Wine is often seen as a drink for the members of high society. You’ve no doubt heard of the overwhelming number of “rules” surrounding the subject. Perhaps you’re interested in joining the wine community but don’t know where to begin. I admit that it can be intimidating at first, but wine doesn’t need to be difficult. So ignore the wine snobs and find your way into the world of wine with this simple introduction.
Simply put, wine is a drink made from fermented fruit, typically grapes. There are over a thousand varietals of wine grapes grown throughout the world. Type and flavor of wine depends on both the grape used and the process used.
The most common wine categories are red, white and rosé. Inside each of these categories there are a number of wines including single varietals and blends. Single varietals are made with one type of grape and are often named for that grape. An example is Cabernet Sauvignon. Blends use a variety of grapes in the process.
There are also fruit wines which are made through a similar process but without grapes as the primary ingredient.
Developing your tastes
The flavors in wine can be described through acidity, sweetness, alcohol, tannin, and aroma compounds, but a simpler method of explanation is sweet to dry. A dry wine consists of a high distribution of tannins. This will give your mouth an almost “dry” feeling. It is similar to the feeling you might get from a very strong, bitter tea. Dry wines are often an acquired taste so if you are a beginner, you might want to start with a sweet wine. Expanding your wine palette is as simple as continuing to try new wines.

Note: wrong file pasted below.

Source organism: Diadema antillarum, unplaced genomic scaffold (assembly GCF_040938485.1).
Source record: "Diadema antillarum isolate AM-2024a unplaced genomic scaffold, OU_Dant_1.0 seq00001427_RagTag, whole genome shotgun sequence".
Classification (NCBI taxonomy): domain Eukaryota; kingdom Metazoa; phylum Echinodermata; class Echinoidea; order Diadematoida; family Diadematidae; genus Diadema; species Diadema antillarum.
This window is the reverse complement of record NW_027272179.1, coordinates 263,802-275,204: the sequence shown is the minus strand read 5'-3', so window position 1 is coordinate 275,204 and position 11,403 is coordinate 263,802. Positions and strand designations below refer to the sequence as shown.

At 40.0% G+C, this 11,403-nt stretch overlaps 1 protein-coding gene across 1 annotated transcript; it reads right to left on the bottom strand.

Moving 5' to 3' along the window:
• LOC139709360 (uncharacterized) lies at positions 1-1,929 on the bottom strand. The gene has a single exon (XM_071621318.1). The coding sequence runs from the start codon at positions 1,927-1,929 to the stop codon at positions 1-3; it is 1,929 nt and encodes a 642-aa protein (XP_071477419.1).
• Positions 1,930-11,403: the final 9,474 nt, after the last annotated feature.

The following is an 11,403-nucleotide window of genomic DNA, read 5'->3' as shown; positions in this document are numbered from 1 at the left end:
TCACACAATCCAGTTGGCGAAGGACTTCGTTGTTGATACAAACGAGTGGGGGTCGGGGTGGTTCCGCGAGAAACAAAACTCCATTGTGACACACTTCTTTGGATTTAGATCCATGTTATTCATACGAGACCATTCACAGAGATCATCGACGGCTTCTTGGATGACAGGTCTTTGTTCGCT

Port: Sweet, fortified red wine often categorized as a dessert wine
Moscato: Sweet white with fruity notes
Riesling: Semi-sweet white with floral notes
Rosé: Semi-sweet red made like a white wine
Merlot: Medium-dry red with smooth tannins and fruity tones
Pinot Grigio: Medium-dry white with light and crisp flavor
Pinot Noir: Dry red with floral and spice aromas
Sauvignon Blanc: Dry white with unique herbaceous flavor
Cabernet Sauvignon: Dry red with fruity and tannic flavor
Wine and food pairings
The simple answer here is to do what you want. If you like the way a food and wine pairs, don’t let a wine snob tell you you’re wrong. If you are interested in using some tried and true pairings as a bit of a guide, check out some favorites.
Port – Chocolate
Moscato – Prosciutto
Riesling – Fruits
Rosé – Brie
Merlot – Pork Chop
Pinot Grigio – Salmon
Pinot Noir – Mushrooms
Sauvignon Blanc – Potatoes
Cabernet Sauvignon – Steak